• After receiving the username and password, the gateway contacts the RADIUS server to verify that the credentials are correct.
  • If the RADIUS server accepts the username and password, the proxy gives the client the requested content and stores the username and password in the RADIUS cache. If the RADIUS server rejects the username and password, the user’s browser displays a message stating that authorization has failed and again prompts for the username and password.

Authentication of AD users is one thing … but what if we support multiple domains?

A secure web proxy should also support combinations of Integrated Windows Authentication (IWA), Legacy NTLM, and LDAP using rule-based authentication – Rule-Based Authentication – is an ordered list of authentication rules. As the request is processed, the list is shifted from top to bottom and the first match is applied. The key parameters for rule-based authentication are:

  1. Rules on how to match the client with:
  • IP address.
  • The incoming proxy port (in explicit proxy mode only).
  • User-Agent values ​​(User-Agent request header to determine if user authentication will be performed. This is useful when you want to authenticate users with a known set of client applications, usually browsers, and allow other applications, often a set of applications that do not support Authentication Rules can also specify IP addresses and, if Content Gateway is an explicit proxy server, the incoming proxy port.
  • Combinations of the above.

  1. Information about a domain or ordered list of domains for authentication. For the list, the first successful authentication is remembered and used in subsequent authentications for that user.
The key use cases are:

Multiple domain networks mentioned. Here, rule-based authentication supports multiple networks where domains do not share a trust relationship and therefore require each domain member to be authenticated by a domain controller in their domain. In this environment, rules are created that define:Domain members (untrusted) – by IP address or proxy portThe sphere (domain) they belong to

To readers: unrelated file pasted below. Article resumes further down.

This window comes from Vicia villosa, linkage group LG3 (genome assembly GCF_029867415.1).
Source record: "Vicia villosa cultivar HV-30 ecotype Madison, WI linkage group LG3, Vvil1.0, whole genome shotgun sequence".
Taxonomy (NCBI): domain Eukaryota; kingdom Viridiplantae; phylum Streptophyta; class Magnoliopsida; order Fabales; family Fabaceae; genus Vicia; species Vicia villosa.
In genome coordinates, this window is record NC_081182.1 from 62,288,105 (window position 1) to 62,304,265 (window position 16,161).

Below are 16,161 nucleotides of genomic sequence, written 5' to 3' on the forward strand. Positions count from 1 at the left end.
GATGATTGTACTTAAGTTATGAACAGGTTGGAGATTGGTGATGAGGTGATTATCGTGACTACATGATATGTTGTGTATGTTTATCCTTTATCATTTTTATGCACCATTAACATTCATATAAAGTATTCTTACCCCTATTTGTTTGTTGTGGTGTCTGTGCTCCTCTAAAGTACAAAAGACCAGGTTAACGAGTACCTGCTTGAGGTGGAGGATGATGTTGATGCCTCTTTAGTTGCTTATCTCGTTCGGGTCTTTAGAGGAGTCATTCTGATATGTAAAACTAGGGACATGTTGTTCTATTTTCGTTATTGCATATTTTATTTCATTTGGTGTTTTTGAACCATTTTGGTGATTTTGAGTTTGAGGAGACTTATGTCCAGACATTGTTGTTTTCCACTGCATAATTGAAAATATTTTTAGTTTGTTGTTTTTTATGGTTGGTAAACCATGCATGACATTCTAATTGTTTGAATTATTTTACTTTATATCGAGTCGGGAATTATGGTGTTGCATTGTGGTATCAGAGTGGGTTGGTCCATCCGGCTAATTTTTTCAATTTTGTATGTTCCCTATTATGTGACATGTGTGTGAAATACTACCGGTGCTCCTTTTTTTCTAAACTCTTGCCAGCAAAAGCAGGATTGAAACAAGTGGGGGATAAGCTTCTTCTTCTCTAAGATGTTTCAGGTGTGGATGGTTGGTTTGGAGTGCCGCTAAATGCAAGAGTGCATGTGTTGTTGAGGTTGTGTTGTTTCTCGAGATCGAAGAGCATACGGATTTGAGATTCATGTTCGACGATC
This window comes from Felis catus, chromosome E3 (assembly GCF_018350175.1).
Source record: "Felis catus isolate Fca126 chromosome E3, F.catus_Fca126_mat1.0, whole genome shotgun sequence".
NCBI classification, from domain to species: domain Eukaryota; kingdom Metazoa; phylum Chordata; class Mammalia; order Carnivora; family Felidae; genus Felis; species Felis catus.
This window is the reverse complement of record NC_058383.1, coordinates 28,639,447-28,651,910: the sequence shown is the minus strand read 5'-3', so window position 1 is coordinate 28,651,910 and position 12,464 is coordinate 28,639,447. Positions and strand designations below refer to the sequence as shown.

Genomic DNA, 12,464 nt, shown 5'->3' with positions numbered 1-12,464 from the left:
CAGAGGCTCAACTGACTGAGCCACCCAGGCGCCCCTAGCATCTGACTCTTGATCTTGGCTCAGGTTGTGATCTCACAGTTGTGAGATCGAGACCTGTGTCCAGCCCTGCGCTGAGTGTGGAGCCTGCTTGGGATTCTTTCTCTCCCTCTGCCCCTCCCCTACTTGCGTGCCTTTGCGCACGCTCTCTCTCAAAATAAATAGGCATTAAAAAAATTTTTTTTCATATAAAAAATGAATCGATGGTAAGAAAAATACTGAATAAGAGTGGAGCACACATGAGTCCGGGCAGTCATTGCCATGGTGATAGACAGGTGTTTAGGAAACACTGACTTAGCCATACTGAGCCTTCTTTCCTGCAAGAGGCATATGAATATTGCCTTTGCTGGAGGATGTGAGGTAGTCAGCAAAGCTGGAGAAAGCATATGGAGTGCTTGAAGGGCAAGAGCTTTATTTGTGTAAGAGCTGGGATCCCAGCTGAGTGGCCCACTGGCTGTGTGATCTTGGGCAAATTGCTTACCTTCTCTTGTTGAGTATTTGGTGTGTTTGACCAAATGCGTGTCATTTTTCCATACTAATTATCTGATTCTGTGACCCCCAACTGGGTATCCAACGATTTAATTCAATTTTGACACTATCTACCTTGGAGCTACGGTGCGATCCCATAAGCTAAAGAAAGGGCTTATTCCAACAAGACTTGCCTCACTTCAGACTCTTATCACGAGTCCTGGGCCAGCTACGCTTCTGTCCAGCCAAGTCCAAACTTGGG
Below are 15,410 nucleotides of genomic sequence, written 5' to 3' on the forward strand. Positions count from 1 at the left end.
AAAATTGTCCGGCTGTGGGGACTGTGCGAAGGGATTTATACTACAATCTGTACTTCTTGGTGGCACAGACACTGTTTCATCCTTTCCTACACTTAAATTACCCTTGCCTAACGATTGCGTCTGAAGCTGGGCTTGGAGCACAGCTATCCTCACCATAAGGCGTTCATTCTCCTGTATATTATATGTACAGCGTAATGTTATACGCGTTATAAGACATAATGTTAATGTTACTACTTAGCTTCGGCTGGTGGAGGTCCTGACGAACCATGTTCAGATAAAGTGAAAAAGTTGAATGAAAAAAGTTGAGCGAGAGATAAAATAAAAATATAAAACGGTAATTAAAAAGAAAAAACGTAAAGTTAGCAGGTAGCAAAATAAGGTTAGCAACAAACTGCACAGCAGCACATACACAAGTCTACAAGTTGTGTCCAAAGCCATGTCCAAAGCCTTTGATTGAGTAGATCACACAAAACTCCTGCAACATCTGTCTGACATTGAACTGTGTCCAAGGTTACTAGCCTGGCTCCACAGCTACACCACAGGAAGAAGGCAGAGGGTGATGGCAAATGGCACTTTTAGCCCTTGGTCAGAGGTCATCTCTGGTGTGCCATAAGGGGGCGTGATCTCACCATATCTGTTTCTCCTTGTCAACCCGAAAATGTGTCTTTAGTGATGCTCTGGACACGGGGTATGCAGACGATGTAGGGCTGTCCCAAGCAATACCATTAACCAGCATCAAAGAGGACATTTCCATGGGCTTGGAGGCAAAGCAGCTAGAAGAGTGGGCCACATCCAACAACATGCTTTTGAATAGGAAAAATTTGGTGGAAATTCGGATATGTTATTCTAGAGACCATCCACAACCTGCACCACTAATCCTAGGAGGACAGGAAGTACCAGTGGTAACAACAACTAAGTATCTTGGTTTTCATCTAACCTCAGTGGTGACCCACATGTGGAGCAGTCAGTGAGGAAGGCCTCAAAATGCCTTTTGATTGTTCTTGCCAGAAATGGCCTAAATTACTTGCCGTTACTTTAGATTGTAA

Authentication when domain membership is unknown: Some organizations may not always know which domain a user belongs to. For example, this can happen when organizations acquire new businesses and directory services are not mapped or consolidated. The problem of unknown domain membership can be solved with rule-based authentication by creating a rule for lists or ranges of IP addresses that specifies an ordered list of domains against which to try to authenticate. The first successful authentication is remembered and used for later authentications. If authentication fails or the browser times out, authentication is not performed.

Authentication based on User-Agent value: You can specify one or more User-Agent values ​​in an authentication rule. This is often a list of browsers. When User-Agent matches a rule, authentication is performed against the specified domains. If the User-Agent value does not match any rule and none of the rules match the other values, authentication is not performed (it is always true for rule-based authentication; if neither rule matches, then authentication is not performed).For example – an organization with one domain wants to authenticate requests from 2 popular web browsers (e.g. Chrome and Firefox). They also want to bypass authentication for web applications that don’t support authentication.

However, remember not to complicate the deployment unnecessarily – if you don’t need rules, don’t use rule-based authentication. Implementing a single authentication method should provide the best performance.

To sum up..

Authentication allows you to configure the authentication method used by the proxy. This determines how client computers are checked when accessing the Internet. Following the principle of “Know Yourself First, Know Your Opponent” – it is worth spending some planning on ensuring optimal authentication. Proxy authentication must be turned on to create new policies for users or groups. By default, proxy authentication is disabled. When proxy authentication is disabled, we are doomed to introduce rules that are valid only for individual or ranges of IP.